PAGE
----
To be considered suitable for transfusion, the quality of in vitro-generated RBC should be defined in terms of antigenic profile, hemoglobin content, and physical properties. Many of these issues have been already outlined ( and preliminary data on RBC expanded from two donors of Caucasian descendence are available [19]. Extensive characterization of the physical properties and hemoglobin content of erythroid cells expanded from 19 Caucasian donors have also been published [14, 41]. Although ex vivo-generated erythroblasts are large (they range in size from 30 to 50 μm), they significantly reduce their diameter upon exposure to EPO, going from 40.1 ± 1.4 to 11.6 ± 0.3 μm after 96 hours of culture in EPO (Fig. 4A). The size of ex vivo-generated RBC is similar to that of in vivo-generated cells although they remain slightly macrocytic. These ex vivo-generated erythroid cells express great levels of alpha hemoglobin stabilizing protein (AHSP), BCL11A, and globin genes with high donor-to-donor heterogeneity [42]. Although α-globin was preferentially expressed in immature erythroblasts, the α/(γ+β) globin ratio nearly normalized during maturation (Fig. 4B). The presence of AHSP likely compensates for the preferential accumulation of α-globin. Despite a modest decrease in the γ/(γ+β) mRNA and synthetic ratio with maturation (Fig. 4C), ex vivo-generated immature and mature erythroblasts contain γ-globin in slightly greater amounts than RBC generated in vivo (0.12–0.20 pg per cell with respect to a total protein content of 18.7–23.7 per cell) [42].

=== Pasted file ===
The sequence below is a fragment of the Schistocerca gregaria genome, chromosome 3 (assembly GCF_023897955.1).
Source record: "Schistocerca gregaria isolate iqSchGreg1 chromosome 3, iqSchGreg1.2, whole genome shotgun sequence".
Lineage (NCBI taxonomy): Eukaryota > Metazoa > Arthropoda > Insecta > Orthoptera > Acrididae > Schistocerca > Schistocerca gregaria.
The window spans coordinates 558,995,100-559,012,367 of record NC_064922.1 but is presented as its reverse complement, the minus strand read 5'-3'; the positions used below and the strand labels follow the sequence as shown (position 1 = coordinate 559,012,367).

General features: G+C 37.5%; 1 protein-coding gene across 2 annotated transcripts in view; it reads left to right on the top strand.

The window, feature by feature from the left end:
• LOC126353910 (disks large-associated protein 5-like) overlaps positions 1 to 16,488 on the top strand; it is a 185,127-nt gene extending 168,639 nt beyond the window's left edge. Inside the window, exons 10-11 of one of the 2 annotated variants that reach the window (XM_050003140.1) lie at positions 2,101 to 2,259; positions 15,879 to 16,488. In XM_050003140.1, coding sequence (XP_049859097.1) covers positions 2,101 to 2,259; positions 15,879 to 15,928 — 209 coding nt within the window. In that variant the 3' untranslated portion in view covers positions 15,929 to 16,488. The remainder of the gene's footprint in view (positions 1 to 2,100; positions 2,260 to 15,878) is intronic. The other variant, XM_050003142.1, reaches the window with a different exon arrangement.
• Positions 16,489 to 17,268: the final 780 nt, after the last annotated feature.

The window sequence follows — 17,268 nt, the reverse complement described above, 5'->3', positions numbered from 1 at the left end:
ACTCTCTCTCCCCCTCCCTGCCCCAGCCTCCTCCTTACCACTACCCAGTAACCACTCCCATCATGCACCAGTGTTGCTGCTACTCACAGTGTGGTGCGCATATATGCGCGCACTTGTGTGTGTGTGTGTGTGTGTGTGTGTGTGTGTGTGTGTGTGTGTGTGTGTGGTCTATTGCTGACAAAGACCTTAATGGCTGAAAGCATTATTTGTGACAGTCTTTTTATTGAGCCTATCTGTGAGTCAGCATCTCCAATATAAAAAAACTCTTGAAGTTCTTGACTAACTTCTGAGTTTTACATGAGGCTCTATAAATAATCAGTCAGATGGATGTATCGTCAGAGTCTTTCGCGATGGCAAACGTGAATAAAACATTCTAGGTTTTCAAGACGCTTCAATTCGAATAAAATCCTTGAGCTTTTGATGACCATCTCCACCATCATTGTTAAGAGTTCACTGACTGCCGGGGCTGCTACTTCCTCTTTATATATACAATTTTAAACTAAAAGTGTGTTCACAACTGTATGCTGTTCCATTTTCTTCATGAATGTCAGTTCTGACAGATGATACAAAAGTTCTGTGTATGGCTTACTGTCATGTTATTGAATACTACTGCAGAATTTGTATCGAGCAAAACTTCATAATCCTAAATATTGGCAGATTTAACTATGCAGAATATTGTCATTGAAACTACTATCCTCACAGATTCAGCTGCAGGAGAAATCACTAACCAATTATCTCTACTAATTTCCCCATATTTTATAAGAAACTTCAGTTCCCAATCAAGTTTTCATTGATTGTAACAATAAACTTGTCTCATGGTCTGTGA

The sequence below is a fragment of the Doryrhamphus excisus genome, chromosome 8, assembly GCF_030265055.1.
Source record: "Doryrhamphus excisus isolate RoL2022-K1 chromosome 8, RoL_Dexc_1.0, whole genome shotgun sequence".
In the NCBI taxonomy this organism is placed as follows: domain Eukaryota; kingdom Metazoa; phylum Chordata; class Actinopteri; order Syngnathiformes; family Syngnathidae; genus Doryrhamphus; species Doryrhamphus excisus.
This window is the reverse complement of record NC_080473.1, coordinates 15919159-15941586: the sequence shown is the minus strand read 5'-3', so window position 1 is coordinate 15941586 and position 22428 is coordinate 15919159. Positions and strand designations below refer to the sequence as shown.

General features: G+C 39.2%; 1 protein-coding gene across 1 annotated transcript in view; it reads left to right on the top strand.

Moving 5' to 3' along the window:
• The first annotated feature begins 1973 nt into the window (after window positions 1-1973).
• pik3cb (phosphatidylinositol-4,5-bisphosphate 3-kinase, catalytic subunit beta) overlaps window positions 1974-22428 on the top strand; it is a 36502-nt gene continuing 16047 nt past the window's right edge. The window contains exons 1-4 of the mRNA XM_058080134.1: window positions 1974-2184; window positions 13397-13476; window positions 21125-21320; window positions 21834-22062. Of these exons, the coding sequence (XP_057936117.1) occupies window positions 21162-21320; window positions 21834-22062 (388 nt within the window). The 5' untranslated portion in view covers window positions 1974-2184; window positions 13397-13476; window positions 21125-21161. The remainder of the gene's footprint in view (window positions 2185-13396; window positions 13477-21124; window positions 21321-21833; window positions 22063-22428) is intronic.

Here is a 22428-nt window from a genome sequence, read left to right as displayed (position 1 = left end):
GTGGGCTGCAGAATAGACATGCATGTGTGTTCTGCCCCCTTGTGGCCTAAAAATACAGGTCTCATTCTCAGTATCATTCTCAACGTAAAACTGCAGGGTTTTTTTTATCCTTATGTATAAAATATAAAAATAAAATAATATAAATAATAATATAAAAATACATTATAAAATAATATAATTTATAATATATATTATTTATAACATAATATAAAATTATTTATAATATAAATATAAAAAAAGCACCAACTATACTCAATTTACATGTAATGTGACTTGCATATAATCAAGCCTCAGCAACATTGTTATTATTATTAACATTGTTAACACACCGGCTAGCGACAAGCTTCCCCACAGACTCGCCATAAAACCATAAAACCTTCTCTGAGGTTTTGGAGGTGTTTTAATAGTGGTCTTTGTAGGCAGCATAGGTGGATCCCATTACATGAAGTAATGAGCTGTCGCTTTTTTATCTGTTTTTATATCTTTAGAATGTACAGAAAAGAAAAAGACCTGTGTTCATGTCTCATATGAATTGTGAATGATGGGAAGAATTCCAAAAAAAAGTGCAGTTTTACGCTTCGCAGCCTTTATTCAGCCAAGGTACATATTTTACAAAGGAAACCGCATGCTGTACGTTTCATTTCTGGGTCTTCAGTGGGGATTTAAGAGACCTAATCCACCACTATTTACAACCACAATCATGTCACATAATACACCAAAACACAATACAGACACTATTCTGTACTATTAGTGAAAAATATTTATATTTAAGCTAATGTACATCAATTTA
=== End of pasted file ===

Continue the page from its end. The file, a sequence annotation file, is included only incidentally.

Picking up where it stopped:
Figure 4.